The United States Marine Corps retired the H-46 helicopter in 2015…about the same time I retired from my professional career.
The H-46 was a faithful vehicle for the Marine Corps. In Viet Nam it had a variety of missions including Medevac extracts, Recon Inserts and Extracts, Resupply, Standby for any emergency situations (this mission was called Bald Eagle), and Strikes (inserting blocking forces in sweeps of enemy territory).
We always flew at 3000 feet in transit to our destination and travelled with at least two gunships, either Hueys or Cobras, to protect us. The gunship pilots were the greatest. They covered our 6 o’clock position while we were in the pickup zones and gave us covering fire if we were shot at.
“Zoomies” (which was what we were called) lived a charmed life as opposed to the “Grunts” which were Marines stationed out in the hinterlands of I Corps; the five provinces of South Viet Nam closest to the DMZ and North Viet Nam.
Your day as a 46 pilot starts at 0500 hours (5am) if you are slated for Medevac. You’re asleep in your hooch, a wooden structure with screens at the top of the walls for ventilation, and flaps that hang down at night to keep the sand out. You hear the door open. It’s the Squadron Duty Officer to wake you up and tell you what your mission is for the day.
You get up and go to the showers/lavatory/latrine building. After getting the roach eggs off your toothbrush, you brush our teeth, shave, and return to the hooch. Next, you don all your flight paraphernalia, go to the O Club for a quick breakfast and catch the jeep that would takes you to the squadron.
Once at the squadron, you go to the ready room and see what planes (helos) you would be flying for the day. The co-pilots go out to the preflight with the planes, and the pilots get information as to who our gunships for the mission are and intelligence info as to what had been happening in the area we will be operating in. There are at least two 46’s assigned to each mission, a lead 46 and his wingman. There are also two gunships accompanying the 46’s for fire support.
The pilots then go out to the planes to meet with the crew chief, two gunners (one for each side of the plane with a .50 caliber machine gun) the Navy medic, and the copilot. The pilot starts the plane and taxis out for takeoff, reporting to Luminous Base that we are out-bound and giving the name of the mission.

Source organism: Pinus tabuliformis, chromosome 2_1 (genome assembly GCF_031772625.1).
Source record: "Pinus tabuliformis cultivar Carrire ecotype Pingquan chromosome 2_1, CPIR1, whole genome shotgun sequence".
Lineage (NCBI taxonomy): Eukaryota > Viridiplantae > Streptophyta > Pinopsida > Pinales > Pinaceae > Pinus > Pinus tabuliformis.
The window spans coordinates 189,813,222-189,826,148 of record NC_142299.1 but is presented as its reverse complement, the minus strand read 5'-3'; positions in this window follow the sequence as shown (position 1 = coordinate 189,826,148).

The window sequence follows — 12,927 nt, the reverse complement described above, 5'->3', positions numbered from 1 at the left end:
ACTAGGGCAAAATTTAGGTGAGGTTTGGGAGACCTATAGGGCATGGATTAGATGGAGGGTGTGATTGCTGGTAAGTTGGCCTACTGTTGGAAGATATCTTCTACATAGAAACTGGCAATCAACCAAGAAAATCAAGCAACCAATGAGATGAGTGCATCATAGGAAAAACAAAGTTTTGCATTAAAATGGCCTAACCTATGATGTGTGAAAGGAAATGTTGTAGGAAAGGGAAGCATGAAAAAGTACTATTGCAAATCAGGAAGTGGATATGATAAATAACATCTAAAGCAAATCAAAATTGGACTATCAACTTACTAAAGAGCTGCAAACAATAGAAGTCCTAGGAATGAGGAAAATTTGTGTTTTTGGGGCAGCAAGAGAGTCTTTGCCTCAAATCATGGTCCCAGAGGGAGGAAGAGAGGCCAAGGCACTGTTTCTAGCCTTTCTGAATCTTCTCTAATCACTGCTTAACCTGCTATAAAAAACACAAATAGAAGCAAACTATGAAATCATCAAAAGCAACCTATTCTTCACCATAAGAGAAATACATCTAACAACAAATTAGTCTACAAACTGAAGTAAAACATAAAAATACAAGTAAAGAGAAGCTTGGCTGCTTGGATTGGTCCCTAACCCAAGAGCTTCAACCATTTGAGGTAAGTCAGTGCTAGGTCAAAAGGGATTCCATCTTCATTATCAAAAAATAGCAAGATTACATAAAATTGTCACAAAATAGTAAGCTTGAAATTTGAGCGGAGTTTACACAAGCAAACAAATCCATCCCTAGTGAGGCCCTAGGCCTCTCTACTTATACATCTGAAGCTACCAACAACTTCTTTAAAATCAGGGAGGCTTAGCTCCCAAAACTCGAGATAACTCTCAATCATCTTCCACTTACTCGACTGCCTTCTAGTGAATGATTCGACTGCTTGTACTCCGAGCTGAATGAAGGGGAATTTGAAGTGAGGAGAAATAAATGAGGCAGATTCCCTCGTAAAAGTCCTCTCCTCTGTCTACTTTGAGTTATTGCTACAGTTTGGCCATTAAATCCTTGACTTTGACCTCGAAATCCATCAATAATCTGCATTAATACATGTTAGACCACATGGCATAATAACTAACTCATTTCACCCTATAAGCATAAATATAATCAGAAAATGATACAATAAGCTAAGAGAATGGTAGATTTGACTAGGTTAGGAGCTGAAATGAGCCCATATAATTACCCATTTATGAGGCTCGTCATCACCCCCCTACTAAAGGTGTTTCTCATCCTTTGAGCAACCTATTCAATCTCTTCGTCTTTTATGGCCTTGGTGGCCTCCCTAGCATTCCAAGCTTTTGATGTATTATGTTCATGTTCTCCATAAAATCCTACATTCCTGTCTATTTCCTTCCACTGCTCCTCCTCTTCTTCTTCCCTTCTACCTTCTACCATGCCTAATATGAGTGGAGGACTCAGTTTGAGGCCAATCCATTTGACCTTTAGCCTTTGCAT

Some of our more brazen pilots call using “Ludicrous” Base instead of Luminous Base, which always results in some kind of reprimand. Usually our gunships rendezvous with us just after takeoff and we fly together to the mission site.
If we have the morning Medevac for LZ (Landing Zone) Baldy. We head straight south from Marble Mountain, our base located in East DaNang, along the beach of the South China Sea. LZ Baldy is the base for the 7th Marines. The trip of about 20 miles lasts no time, and we land at the helo pad made for us and the gunships and go to the check-in shack. This was where the calls come for an extraction of a wounded Marine, either located in one the 7th Marine outposts, or if there was a patrol that got hit, we fly to the area of the fighting to get the wounded out.
We scramble our four birds (helos) and get airborne. The gunships precede us and get a zone brief from the Marine unit with the casualty. The 46 pilots can hear the zone brief over the same frequency and at the same time as the gunship pilots, but the 46 crew members can’t. So, the 46 pilots relay the info to the crew and tell the gunners where the friendlies are and where not to fire if the enemy opens up on us.
The gunships make sure the zone is free of any debris and give the lead 46 pilot the okay to go in. The gunships go into their star pattern, which allows one gunship to always have its guns on the zone while the lead 46 goes in for the Medevac pickup.
The 46 wingman stays at 3000 feet, flying in a circle above the zone and ready to go in if the lead 46 has any trouble.
The lead 46 pilot executes a rapid decent maneuver, which entails coming over the zone at about 1400 feet, going into a steep 35-degree angle of bank to the right, and decreasing power to a minimum. This can result in a possible over-speed of the rotor system. So, the pilot must continuously check the rotor speed gauge and apply power, if need-be, to keep the rotors from being damaged.
After a 90 degree turn, the pilot descends rapidly and sees the zone off to his right. At this point he adjusts his turn and power to land in the zone. The approach continues for another 270 degrees of rotation until landing in the zone.
Once on the ground, the lead 46 co-pilot flips a switch and the rear ramp goes down. The stretcher bearers run up the ramp with the wounded Marine. The bearers leave the Marine and run back to their unit. The Navy medic starts any needed medical work. The 46 pilot in the zone tells the gunships that he is coming out and which direction he is going to go.
The gunships adjust their patterns to be out of the way and the lead 46 performs a Zoom Climb, which involves applying all the power available while pushing the nose over. This results in a rapid gain in airspeed. After about 8 seconds of forward movement, the directional stick is pulled back in the pilot’s lap and the helo soars instantly upward, gaining altitude swiftly and making it hard for any enemy fire to aim efficiently.
Once the lead 46 attains 3000 feet, the wounded Marine is carried to the nearest medical facility, which might be at LZ Baldy or Charlie Med at China Beach in East DaNang, for any needed surgery. The 46s and the gunships, after depositing their Marine, return to LZ Baldy and wait on their next Medevac call.
They will be relieved at noon by the next Medevac shift.
Such was the life of Marine 46 pilot on a Medevac mission in Viet Nam in 1969.